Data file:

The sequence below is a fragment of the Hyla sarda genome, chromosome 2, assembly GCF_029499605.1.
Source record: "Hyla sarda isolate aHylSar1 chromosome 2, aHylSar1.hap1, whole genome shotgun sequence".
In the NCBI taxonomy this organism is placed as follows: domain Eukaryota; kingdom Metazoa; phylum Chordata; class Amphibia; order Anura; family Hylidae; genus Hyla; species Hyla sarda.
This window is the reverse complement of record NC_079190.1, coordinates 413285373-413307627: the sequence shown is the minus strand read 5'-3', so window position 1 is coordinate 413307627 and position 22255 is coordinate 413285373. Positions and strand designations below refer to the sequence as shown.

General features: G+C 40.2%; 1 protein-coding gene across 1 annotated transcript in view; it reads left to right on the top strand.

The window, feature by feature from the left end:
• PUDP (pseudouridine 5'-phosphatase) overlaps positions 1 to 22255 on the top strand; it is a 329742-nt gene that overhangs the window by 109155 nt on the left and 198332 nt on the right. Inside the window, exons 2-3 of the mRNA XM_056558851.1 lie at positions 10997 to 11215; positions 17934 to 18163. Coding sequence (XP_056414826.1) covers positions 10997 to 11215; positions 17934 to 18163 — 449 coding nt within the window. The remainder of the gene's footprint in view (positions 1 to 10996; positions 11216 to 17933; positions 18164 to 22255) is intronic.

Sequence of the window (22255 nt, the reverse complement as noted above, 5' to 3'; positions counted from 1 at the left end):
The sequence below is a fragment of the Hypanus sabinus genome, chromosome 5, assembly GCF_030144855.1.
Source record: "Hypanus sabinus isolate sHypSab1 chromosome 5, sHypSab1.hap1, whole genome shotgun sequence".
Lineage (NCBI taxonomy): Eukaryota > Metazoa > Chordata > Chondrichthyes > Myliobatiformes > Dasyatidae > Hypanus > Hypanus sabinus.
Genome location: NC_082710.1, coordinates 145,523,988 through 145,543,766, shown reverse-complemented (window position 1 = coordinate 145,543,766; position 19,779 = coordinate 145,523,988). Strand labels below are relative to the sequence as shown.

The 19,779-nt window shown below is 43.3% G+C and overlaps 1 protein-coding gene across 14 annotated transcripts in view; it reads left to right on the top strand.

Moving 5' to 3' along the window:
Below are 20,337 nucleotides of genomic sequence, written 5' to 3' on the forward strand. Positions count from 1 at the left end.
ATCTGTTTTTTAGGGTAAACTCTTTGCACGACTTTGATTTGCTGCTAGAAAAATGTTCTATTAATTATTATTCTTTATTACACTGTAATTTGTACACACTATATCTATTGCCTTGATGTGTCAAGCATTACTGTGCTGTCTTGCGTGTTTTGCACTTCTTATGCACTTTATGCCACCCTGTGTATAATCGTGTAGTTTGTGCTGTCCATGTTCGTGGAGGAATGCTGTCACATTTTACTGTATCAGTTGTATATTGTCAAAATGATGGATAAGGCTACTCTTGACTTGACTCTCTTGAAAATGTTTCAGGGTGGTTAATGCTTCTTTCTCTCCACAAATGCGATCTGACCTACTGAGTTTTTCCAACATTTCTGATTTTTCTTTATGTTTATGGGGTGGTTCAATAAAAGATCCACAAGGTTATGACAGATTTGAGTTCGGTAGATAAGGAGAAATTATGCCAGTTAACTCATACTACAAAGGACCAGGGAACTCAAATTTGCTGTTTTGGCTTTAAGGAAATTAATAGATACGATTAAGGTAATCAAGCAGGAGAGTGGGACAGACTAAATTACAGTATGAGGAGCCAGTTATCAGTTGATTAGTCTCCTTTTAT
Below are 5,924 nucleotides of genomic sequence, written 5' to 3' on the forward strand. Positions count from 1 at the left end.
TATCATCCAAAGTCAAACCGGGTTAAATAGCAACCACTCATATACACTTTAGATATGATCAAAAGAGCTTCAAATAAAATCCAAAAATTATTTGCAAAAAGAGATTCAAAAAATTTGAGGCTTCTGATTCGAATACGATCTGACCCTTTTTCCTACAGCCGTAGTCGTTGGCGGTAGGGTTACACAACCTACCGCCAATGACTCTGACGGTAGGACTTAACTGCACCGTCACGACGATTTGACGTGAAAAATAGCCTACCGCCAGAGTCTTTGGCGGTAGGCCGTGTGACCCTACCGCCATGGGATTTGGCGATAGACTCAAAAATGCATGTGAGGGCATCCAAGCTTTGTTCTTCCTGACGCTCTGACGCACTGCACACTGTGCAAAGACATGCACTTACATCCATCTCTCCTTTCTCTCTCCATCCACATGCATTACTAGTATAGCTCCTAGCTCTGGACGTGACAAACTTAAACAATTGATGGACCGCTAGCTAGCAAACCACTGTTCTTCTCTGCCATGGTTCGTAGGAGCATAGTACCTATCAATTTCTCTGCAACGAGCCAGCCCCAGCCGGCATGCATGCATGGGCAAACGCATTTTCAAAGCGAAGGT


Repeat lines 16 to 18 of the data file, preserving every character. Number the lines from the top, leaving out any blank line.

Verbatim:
ATCTGTTTTTTAGGGTAAACTCTTTGCACGACTTTGATTTGCTGCTAGAAAAATGTTCTATTAATTATTATTCTTTATTACACTGTAATTTGTACACACTATATCTATTGCCTTGATGTGTCAAGCATTACTGTGCTGTCTTGCGTGTTTTGCACTTCTTATGCACTTTATGCCACCCTGTGTATAATCGTGTAGTTTGTGCTGTCCATGTTCGTGGAGGAATGCTGTCACATTTTACTGTATCAGTTGTATATTGTCAAAATGATGGATAAGGCTACTCTTGACTTGACTCTCTTGAAAATGTTTCAGGGTGGTTAATGCTTCTTTCTCTCCACAAATGCGATCTGACCTACTGAGTTTTTCCAACATTTCTGATTTTTCTTTATGTTTATGGGGTGGTTCAATAAAAGATCCACAAGGTTATGACAGATTTGAGTTCGGTAGATAAGGAGAAATTATGCCAGTTAACTCATACTACAAAGGACCAGGGAACTCAAATTTGCTGTTTTGGCTTTAAGGAAATTAATAGATACGATTAAGGTAATCAAGCAGGAGAGTGGGACAGACTAAATTACAGTATGAGGAGCCAGTTATCAGTTGATTAGTCTCCTTTTAT
Below are 5,924 nucleotides of genomic sequence, written 5' to 3' on the forward strand. Positions count from 1 at the left end.
TATCATCCAAAGTCAAACCGGGTTAAATAGCAACCACTCATATACACTTTAGATATGATCAAAAGAGCTTCAAATAAAATCCAAAAATTATTTGCAAAAAGAGATTCAAAAAATTTGAGGCTTCTGATTCGAATACGATCTGACCCTTTTTCCTACAGCCGTAGTCGTTGGCGGTAGGGTTACACAACCTACCGCCAATGACTCTGACGGTAGGACTTAACTGCACCGTCACGACGATTTGACGTGAAAAATAGCCTACCGCCAGAGTCTTTGGCGGTAGGCCGTGTGACCCTACCGCCATGGGATTTGGCGATAGACTCAAAAATGCATGTGAGGGCATCCAAGCTTTGTTCTTCCTGACGCTCTGACGCACTGCACACTGTGCAAAGACATGCACTTACATCCATCTCTCCTTTCTCTCTCCATCCACATGCATTACTAGTATAGCTCCTAGCTCTGGACGTGACAAACTTAAACAATTGATGGACCGCTAGCTAGCAAACCACTGTTCTTCTCTGCCATGGTTCGTAGGAGCATAGTACCTATCAATTTCTCTGCAACGAGCCAGCCCCAGCCGGCATGCATGCATGGGCAAACGCATTTTCAAAGCGAAGGT